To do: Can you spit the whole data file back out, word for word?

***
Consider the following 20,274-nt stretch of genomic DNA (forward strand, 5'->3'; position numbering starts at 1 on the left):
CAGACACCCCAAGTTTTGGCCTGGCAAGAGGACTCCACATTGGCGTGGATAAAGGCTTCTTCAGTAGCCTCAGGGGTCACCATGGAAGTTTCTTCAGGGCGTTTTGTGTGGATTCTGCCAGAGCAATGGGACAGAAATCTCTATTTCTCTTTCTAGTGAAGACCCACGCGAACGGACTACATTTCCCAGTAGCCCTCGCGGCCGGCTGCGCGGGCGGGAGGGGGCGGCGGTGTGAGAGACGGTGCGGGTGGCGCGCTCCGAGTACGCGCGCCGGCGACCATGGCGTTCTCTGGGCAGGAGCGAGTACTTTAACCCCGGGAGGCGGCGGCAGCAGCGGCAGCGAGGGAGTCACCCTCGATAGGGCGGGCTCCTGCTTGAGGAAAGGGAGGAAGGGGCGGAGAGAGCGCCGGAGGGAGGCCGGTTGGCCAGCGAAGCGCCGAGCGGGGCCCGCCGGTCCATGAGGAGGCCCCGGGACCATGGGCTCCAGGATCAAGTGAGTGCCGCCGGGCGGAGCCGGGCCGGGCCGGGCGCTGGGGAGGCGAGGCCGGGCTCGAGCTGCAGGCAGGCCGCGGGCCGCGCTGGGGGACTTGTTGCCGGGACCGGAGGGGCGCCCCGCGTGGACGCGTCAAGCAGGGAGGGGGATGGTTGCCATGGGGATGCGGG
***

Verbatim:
Consider the following 20,274-nt stretch of genomic DNA (forward strand, 5'->3'; position numbering starts at 1 on the left):
CAGACACCCCAAGTTTTGGCCTGGCAAGAGGACTCCACATTGGCGTGGATAAAGGCTTCTTCAGTAGCCTCAGGGGTCACCATGGAAGTTTCTTCAGGGCGTTTTGTGTGGATTCTGCCAGAGCAATGGGACAGAAATCTCTATTTCTCTTTCTAGTGAAGACCCACGCGAACGGACTACATTTCCCAGTAGCCCTCGCGGCCGGCTGCGCGGGCGGGAGGGGGCGGCGGTGTGAGAGACGGTGCGGGTGGCGCGCTCCGAGTACGCGCGCCGGCGACCATGGCGTTCTCTGGGCAGGAGCGAGTACTTTAACCCCGGGAGGCGGCGGCAGCAGCGGCAGCGAGGGAGTCACCCTCGATAGGGCGGGCTCCTGCTTGAGGAAAGGGAGGAAGGGGCGGAGAGAGCGCCGGAGGGAGGCCGGTTGGCCAGCGAAGCGCCGAGCGGGGCCCGCCGGTCCATGAGGAGGCCCCGGGACCATGGGCTCCAGGATCAAGTGAGTGCCGCCGGGCGGAGCCGGGCCGGGCCGGGCGCTGGGGAGGCGAGGCCGGGCTCGAGCTGCAGGCAGGCCGCGGGCCGCGCTGGGGGACTTGTTGCCGGGACCGGAGGGGCGCCCCGCGTGGACGCGTCAAGCAGGGAGGGGGATGGTTGCCATGGGGATGCGGG